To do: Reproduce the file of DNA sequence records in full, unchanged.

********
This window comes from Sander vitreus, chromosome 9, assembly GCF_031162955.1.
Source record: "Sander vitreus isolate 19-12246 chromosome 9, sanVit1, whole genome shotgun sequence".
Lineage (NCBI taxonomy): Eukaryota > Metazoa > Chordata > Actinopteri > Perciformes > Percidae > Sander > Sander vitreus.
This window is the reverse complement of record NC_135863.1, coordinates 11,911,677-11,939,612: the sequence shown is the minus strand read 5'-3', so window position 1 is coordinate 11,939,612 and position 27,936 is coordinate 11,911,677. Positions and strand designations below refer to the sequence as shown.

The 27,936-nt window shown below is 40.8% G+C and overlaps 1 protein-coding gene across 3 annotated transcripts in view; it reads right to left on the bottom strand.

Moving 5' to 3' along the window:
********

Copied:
This window comes from Sander vitreus, chromosome 9, assembly GCF_031162955.1.
Source record: "Sander vitreus isolate 19-12246 chromosome 9, sanVit1, whole genome shotgun sequence".
Lineage (NCBI taxonomy): Eukaryota > Metazoa > Chordata > Actinopteri > Perciformes > Percidae > Sander > Sander vitreus.
This window is the reverse complement of record NC_135863.1, coordinates 11,911,677-11,939,612: the sequence shown is the minus strand read 5'-3', so window position 1 is coordinate 11,939,612 and position 27,936 is coordinate 11,911,677. Positions and strand designations below refer to the sequence as shown.

The 27,936-nt window shown below is 40.8% G+C and overlaps 1 protein-coding gene across 3 annotated transcripts in view; it reads right to left on the bottom strand.

Moving 5' to 3' along the window: